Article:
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  • This is Not Your Bone (China) BoxA Conversation between Kyoo Lee and Summer Mei Ling Lee
  • Kyoo Lee (bio) and Summer Mei Ling Lee (bio)

During the Chinese Exclusion Act of 1882, it was difficult to bury the remains of Chinese immigrants in the U.S. Permanent aliens until its repeal in 1943, Chinese Americans were excluded from citizenship and unable to return if they left the country. As such, most did not want to be buried so far from ancestral homes, where they would be forgotten and left out of family ritual customs, particularly second burial. This rite of

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Figure 1.

Kyoo Lee and Summer Mei Ling Lee in conversation. Stills from An Initiation into Personal Mystery. Film by Jim Choi (2018). Image courtesy of the artist.

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exhuming the dead, cleaning the bones, and burying them again is a long tradition in southern China, dating back thousands of years to when the Han Chinese migrated from the north.

With assistance from family associations established by the first immigrants to America, Chinese Americans were able to ship bones back home. At the heart of this enormous repatriation effort was Tung Wah Hospital (TWGH), Hong Kong's first hospital and charity for the care of Chinese people. TWGH facilitated the return of tens of thousands of bone boxes, housing them temporarily for family retrieval, and even delivering many back to hometowns and villages.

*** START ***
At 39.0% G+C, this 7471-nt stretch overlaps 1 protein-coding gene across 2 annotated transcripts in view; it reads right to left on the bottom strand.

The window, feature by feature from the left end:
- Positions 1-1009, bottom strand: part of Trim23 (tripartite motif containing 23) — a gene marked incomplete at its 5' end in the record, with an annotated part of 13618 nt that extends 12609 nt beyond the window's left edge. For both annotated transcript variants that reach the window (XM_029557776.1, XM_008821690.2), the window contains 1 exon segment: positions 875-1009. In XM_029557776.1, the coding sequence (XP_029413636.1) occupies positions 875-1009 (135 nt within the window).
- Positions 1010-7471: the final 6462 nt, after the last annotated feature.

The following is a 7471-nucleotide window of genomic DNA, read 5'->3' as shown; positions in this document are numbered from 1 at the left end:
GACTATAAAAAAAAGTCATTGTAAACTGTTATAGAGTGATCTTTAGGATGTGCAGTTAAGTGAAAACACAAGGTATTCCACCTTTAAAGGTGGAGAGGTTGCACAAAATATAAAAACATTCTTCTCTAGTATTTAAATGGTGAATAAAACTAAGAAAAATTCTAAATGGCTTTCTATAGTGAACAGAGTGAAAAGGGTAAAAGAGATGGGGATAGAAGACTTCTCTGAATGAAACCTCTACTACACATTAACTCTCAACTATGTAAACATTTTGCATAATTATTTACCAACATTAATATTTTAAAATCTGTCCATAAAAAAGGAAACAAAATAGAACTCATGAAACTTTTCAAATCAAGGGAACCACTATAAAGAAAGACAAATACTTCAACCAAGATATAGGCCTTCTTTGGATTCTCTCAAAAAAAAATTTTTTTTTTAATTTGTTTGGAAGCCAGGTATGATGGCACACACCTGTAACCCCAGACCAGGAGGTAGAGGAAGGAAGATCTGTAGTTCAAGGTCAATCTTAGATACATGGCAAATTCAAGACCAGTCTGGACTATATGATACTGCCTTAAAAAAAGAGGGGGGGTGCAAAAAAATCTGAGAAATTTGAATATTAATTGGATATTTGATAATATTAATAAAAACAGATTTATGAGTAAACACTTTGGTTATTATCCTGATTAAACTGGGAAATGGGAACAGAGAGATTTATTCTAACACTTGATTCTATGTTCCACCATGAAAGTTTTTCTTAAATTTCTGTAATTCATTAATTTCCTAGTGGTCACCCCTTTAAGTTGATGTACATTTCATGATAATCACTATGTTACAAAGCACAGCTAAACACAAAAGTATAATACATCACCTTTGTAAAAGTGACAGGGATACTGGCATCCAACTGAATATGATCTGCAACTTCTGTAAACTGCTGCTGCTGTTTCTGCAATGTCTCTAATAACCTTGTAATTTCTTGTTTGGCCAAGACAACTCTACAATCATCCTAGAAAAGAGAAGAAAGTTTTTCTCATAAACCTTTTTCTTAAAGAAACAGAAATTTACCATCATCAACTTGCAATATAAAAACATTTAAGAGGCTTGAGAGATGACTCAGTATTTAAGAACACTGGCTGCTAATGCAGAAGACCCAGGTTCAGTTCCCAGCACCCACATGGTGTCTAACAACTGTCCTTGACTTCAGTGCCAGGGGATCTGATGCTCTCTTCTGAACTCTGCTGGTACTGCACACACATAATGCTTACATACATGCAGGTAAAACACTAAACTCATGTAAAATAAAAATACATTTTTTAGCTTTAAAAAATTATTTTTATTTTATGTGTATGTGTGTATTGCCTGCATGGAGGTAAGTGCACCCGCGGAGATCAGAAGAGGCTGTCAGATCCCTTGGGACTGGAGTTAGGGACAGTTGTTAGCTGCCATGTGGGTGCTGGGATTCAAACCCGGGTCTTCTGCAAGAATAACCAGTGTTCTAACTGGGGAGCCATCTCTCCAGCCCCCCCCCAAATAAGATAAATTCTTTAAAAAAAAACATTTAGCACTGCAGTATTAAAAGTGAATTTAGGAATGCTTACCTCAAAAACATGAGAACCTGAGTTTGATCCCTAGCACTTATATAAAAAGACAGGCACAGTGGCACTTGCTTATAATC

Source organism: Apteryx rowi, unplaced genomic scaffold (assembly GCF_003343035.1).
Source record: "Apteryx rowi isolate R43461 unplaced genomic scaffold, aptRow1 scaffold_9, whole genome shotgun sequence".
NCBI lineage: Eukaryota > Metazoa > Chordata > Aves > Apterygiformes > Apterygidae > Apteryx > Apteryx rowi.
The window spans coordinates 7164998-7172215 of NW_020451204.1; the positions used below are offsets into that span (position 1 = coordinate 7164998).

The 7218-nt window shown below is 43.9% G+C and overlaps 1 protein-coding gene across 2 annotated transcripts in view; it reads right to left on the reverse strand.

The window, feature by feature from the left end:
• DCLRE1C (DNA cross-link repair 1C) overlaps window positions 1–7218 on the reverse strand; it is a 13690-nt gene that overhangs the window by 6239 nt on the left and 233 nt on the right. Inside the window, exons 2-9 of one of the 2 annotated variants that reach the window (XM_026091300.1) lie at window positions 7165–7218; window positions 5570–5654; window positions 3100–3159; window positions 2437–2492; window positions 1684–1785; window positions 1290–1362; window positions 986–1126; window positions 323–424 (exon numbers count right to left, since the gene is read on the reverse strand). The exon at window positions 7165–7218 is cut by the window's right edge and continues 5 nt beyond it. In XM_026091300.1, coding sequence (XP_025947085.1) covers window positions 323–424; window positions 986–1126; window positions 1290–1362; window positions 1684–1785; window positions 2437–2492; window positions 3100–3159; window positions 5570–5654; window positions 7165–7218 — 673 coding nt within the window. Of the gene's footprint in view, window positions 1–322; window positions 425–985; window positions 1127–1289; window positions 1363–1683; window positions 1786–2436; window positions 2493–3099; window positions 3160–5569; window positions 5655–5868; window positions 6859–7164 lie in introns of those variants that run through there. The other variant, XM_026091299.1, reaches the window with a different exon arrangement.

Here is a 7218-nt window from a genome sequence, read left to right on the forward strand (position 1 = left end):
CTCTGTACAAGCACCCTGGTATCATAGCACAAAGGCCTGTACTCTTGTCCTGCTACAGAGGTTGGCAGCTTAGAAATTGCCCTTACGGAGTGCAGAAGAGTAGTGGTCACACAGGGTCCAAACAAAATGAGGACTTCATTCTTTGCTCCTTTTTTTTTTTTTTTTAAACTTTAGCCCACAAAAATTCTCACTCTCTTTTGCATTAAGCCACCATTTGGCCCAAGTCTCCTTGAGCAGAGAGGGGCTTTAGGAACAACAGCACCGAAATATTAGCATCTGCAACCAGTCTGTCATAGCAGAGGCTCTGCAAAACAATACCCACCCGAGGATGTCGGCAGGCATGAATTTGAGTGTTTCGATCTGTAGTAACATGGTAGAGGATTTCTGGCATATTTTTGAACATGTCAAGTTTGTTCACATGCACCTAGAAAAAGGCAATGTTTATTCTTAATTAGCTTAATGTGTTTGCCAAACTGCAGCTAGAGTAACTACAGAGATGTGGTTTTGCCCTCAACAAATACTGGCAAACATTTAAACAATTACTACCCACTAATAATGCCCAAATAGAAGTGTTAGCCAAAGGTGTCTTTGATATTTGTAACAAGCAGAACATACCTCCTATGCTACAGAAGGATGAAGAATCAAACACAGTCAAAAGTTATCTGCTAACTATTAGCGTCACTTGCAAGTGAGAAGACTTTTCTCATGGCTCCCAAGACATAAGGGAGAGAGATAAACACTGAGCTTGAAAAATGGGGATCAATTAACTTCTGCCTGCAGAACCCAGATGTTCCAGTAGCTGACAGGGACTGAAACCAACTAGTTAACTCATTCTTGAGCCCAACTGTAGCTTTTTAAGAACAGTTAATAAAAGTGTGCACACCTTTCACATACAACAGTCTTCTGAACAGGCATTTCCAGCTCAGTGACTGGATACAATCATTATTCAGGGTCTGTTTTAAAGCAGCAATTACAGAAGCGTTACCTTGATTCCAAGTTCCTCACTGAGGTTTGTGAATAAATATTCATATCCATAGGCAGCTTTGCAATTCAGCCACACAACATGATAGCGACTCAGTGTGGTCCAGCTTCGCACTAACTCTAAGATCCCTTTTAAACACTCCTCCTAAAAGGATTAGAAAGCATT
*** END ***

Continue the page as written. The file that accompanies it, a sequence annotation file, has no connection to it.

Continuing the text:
On the occasion of the 135th anniversary of the Chinese Exclusion Act and in an effort to bring new attention to the hospital's critically important role in the history of the Chinese American diaspora, the Chinese Culture Center of San Francisco, with support from the present-day TWGH, commissioned third-generation Chinese American artist Summer Mei Ling Lee to create a new work in response to this legacy.

In early 2017, Lee traveled to Hong Kong where TWGH historians shared the story of their remarkable efforts and, on one of her visits to the archives, opened for her one of the many unclaimed bone boxes they continue to protect. This one, like one-third of the boxes shipped overseas from the U.S., was empty—perhaps a "soul summoning box," with just a name in it for an individual whose body was likely vandalized or in some way unrecoverable.

Lee's exhibition, Requiem, is her expression of that discovery. In an installation that occupies the entirety of the Chinese Culture Center gallery, Lee investigates the experience of dislocation and immigration and pays homage to TWGH's extraordinary effort to seek a home for the displaced and its continuing custodianship of scores of forgotten ancestors.

The installation leads visitors through dark galleries where hanging veils partially obscure murals painted with ash collected from the incense that TWGH lights daily for the bone boxes still under their care. Video projections of geese flocks reveal these paintings in brief glimpses. Deep within the exhibition, visitors encounter the exact bone box that was opened for Lee in Hong Kong. [End Page 328]

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Figure 2.

Summer Mei Ling Lee, Installation component of Requiem (Bone Box). Courtesy of Chinese Culture Center of San Francisco. Photography by Pamela Gentile.Image courtesy of the artist.

The following is a condensed and edited script of a philosophical conversation between Summer Mei Ling Lee and Kyoo Lee about the exhibition and the history of the bone boxes. The conversation took place in October 2017 in Hoy Sun Ning Yung Cemetery, San Francisco, one of the oldest Chinese cemeteries in the U.S., where Summer's great grandmother is buried. Their discussion, which lasted nearly two hours, covers ideas ranging from the broadness of absence and presence, to the almost invisible subtleties of dust and memory. While querying on the dead from one's life who are no longer here but remain here, Summer and Kyoo draw luminous reflections on how art can bring the infinite and finite into coincidence.

kyoo lee/

Your connection to the immigrants in this history, in this exhibition, who were repatriated in bone boxes back to China, concerns your relationship to your own grandmother. The...


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